Thursday, August 16, 2007

"It's a quagmire, if you go that far"

I know it’s only Thursday, but the quote of the week already belongs to Dick Cheney.

This gem – dated April 15, 1994 – surfaced this week on YouTube, and deserves to be an instant classic. At the time, former Defense secretary Cheney was working at a conservative Washington think tank. Asked whether it would have been wise to march on Baghdad and topple Saddam Hussein during the Persian Gulf war of 1991, after having so easily ejected Hussein’s forces from Kuwait, Cheney replied:

“No. Because if we’d gone into Baghdad, we would’ve been all alone, there wouldn’t have been anyone with us, it would’ve been a U.S. occupation of Iraq, none of the Arab forces that were willing to fight with us in Kuwait were willing to invade Iraq. Once you got to Iraq, took it over, took down Saddam Hussein’s government, what were you going to put in its place? That’s a very volatile part of the world, and if you take down the central government, you can easily see pieces of Iraq fly off. Part of it Syria would like to have, to the west. Part of eastern Iraq, the Iranians would like to claim. In the north you've got the Kurds, and if the Kurds spin loose and join with the Kurds in Turkey, then you threaten the territorial integrity of Turkey.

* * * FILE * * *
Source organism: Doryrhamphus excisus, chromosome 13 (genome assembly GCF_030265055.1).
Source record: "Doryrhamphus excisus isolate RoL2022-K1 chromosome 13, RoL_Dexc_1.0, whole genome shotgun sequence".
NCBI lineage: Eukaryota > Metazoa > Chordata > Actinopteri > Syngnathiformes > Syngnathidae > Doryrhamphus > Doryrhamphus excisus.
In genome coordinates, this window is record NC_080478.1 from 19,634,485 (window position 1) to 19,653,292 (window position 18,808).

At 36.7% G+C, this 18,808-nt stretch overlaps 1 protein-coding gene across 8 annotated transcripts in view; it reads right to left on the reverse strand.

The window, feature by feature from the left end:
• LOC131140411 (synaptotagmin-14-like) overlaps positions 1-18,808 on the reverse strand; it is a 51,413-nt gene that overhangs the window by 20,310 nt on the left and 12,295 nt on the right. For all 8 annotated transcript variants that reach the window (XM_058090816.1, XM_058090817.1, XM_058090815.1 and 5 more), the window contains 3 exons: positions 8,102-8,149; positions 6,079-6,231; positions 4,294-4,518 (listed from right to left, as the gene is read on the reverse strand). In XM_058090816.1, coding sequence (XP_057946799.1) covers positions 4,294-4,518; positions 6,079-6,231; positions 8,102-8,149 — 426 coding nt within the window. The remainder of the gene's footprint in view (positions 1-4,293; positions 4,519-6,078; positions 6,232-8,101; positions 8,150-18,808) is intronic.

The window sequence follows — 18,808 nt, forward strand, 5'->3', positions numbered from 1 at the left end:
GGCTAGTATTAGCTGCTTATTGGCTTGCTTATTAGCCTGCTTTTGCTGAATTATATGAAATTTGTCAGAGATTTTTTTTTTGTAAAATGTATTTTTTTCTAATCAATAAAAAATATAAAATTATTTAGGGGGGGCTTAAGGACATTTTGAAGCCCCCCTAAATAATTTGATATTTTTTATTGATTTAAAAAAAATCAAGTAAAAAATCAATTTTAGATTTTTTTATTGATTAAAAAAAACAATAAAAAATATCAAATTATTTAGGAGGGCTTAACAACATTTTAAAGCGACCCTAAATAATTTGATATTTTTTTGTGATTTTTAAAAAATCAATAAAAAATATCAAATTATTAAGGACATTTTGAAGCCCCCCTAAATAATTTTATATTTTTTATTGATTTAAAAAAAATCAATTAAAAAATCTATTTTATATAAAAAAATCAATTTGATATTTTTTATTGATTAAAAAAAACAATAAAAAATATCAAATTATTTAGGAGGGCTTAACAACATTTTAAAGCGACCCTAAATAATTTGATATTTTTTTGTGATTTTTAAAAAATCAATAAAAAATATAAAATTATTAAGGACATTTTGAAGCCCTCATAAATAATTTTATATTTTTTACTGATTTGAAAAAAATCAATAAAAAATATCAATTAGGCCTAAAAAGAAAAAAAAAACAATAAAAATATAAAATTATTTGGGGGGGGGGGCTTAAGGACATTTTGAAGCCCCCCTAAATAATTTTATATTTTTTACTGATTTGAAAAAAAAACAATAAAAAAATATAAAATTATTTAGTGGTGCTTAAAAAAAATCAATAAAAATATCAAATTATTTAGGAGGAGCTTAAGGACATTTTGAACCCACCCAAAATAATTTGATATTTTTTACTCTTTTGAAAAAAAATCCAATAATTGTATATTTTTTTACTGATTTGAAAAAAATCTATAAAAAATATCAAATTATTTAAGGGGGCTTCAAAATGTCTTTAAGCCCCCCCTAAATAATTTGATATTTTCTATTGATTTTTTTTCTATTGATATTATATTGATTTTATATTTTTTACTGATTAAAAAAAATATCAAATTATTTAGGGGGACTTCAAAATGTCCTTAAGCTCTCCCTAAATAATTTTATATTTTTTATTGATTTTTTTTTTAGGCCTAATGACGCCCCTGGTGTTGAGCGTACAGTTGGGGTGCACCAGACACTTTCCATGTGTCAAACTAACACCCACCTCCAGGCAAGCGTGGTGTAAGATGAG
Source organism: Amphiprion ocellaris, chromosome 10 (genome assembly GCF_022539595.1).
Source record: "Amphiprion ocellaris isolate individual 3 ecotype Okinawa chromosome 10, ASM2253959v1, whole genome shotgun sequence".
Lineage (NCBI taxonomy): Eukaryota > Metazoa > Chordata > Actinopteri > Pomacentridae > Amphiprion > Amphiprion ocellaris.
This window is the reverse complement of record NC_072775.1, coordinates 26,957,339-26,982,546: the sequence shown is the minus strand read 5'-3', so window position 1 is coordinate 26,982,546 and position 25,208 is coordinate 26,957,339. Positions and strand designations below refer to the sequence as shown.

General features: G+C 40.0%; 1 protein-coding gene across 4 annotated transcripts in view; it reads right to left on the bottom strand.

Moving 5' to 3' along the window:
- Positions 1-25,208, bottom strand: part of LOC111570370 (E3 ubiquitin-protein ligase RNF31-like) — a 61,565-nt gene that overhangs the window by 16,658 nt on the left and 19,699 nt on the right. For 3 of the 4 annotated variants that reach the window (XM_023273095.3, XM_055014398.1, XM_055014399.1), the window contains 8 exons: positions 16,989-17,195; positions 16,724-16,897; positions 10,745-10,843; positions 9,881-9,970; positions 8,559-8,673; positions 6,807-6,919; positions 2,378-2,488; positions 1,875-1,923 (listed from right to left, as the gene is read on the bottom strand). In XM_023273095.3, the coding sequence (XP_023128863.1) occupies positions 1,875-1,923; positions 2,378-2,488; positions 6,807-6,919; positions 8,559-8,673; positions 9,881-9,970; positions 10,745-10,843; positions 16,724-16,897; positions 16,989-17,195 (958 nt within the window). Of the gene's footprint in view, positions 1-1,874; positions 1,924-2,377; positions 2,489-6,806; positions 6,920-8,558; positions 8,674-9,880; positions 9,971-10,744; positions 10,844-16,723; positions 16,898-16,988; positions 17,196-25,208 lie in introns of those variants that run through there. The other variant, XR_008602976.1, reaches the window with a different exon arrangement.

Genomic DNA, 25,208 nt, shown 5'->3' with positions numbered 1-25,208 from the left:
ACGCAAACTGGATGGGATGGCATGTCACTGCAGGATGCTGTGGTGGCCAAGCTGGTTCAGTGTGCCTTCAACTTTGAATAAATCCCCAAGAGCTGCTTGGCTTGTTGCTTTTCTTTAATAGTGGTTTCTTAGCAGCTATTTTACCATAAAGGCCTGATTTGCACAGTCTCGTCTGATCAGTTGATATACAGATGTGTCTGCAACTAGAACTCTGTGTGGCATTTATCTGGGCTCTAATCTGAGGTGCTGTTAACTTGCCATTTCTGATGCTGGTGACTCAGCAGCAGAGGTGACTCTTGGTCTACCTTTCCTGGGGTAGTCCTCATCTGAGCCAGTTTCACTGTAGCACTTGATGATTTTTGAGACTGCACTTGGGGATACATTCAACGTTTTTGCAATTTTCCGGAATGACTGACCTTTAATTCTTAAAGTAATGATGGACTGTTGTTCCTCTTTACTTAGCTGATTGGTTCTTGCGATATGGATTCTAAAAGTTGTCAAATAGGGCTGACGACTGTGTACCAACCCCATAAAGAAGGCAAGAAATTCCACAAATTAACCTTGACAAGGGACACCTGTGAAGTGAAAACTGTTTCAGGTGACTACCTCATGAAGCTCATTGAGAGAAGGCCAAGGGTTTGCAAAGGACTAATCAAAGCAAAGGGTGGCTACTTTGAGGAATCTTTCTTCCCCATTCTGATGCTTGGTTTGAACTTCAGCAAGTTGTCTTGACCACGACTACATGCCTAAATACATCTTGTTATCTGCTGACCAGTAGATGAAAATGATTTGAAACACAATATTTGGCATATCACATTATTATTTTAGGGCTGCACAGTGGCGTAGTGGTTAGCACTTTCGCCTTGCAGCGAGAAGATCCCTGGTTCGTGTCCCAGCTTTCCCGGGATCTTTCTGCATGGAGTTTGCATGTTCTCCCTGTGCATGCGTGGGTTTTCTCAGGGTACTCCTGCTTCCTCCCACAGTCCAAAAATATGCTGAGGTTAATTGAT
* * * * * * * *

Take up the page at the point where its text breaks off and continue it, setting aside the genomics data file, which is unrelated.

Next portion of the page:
“It’s a quagmire, if you go that far and try to take over Iraq.

“The other thing was casualties. Everyone was impressed that we were able to do our job (in Kuwait) with so few casualties that we had. But for the 146 Americans killed in action, and for their families, it wasn’t a cheap war. And the question for the president, in terms of whether or not we went on to Baghdad, and took additional casualties in an effort to get Saddam Hussein, was how many additional dead Americans Saddam was worth. Our judgment was, not very many. And I think we got it right.”

More than 3600 dead Americans later, I have a question: Why was he against a coup before he was for it? Future historians will surely try to determine why Cheney subsequently fell in with the neoconservatives, and wound up creating the quagmire that he had wisely warned against.